While the Third Corps was thus passing the Rappahannock at Kelly's Ford, the Sixth was effecting a crossing under more formidable difficulties at Rappahannock Station. On the north side the defences consisted of a strong fort, two redoubts, and several rifle-pits. These works were held by nearly two thousand men belonging to Early's Division of Ewell's Corps. Commanding positions to the rear of the fort having been obtained, heavy batteries were planted thereon, and a fierce cannonade opened between the two sides. Just before dark, the storming party, consisting of Russell's and Upton's Brigades, was formed, and the works carried by a very brilliant coup de main. Over fifteen hundred prisoners, four guns, and eight battle-flags were

taken. General Sedgwick's loss was about three hundred killed and wounded.

The Third Corps, after the successful crossing at Kelly's Ford, camped for the night on the south side of the Rappahannock, and on the following morning (Sunday, 8th) resumed the advance, followed by the Second and First Corps in order. About noon they came upon a strong force of cavalry and light artillery, two miles east of Brandy Station, engaging and pursuing them to a point two miles beyond that place, the fighting continuing till after dark. Meanwhile, the other corps (the Fifth and Sixth) were scouring the country up the river and toward Stevensburg. The rebels had all retreated but a few hours before. Camps were found prepared for winter-quarters. The following dispatches were sent by General Meade :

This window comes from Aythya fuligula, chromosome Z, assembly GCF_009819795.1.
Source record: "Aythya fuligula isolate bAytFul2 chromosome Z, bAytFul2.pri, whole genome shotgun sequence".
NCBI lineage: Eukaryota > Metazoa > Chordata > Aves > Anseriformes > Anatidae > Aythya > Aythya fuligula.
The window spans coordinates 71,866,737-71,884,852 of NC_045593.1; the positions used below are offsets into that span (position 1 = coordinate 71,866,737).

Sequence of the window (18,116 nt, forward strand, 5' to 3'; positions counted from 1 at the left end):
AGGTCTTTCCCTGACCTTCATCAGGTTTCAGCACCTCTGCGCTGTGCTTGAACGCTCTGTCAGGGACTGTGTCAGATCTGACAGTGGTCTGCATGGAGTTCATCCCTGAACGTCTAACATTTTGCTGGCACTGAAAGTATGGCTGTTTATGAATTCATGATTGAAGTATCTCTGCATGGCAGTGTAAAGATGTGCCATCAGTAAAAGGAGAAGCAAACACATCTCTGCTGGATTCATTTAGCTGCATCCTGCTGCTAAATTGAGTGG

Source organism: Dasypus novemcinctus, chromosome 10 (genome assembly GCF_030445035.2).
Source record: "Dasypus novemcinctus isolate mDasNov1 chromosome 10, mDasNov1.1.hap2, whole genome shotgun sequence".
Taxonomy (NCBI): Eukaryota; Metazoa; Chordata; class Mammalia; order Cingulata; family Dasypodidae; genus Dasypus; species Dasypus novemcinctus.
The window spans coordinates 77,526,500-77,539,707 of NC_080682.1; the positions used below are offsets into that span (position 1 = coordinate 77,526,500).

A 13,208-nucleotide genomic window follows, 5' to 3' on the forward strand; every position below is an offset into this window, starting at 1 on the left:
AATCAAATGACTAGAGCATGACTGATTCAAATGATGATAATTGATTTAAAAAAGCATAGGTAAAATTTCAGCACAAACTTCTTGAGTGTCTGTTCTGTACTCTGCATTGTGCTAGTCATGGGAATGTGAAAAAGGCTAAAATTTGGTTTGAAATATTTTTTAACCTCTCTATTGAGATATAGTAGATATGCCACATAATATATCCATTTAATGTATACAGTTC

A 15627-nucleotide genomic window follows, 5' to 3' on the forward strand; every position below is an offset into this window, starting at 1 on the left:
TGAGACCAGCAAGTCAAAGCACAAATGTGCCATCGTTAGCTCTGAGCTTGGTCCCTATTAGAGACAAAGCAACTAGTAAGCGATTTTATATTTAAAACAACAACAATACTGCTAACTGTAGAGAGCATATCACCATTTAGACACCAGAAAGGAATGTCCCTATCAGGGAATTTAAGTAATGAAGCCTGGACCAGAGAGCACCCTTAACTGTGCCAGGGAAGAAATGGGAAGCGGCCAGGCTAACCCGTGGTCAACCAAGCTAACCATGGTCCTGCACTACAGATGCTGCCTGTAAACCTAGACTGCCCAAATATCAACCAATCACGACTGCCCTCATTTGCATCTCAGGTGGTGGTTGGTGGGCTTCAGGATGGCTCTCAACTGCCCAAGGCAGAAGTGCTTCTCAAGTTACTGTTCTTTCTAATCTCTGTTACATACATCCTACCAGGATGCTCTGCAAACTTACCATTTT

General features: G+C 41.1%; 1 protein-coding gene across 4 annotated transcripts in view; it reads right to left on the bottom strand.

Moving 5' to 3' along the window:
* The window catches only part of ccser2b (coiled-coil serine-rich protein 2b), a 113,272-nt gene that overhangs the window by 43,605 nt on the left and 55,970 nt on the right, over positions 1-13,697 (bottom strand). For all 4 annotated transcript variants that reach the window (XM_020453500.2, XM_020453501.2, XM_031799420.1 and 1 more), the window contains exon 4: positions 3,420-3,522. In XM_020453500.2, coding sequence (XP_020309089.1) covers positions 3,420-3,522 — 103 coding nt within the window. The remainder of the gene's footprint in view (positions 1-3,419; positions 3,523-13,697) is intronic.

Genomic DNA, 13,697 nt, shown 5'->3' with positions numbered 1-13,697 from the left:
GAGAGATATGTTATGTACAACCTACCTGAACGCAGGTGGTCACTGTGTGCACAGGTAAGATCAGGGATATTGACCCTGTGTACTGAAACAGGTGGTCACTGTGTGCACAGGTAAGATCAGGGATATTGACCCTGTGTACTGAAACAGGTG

7-9, 30 P. M.

"Major-General Sedgwick advanced to the railroad crossing, where he drove the enemy to the river, assaulted and captured two redoubts with artillery, on this side, taking a number of prisoners.

"Major-General French advanced to Kelly's Ford, driving the enemy in small force across the river, and captured several hundred prisoners at the Ford.

"GEORGE G. MEADE, Major-General Commandling.”


"November 7-10 P. M.

"General Sedgwick reports capturing, this P. M., in his operations, four colonels, three lieutenant-colonels, many other officers, and over eight hundred men, together with four battle-flags.

“General French captured over four hundred prisoners, officers and men.

"GEORGE G. MEADE, Major-General Commanding." The following telegram was sent by President Lincoln to General Meade, and published to the Army on the 10th:

"WASHINGTON, Monday, November 9, 1863. "MAJOR-GENERAL MEADE:-I have seen your dispatches about operations on the Rappahannock on Saturday, and I wish to say well done.'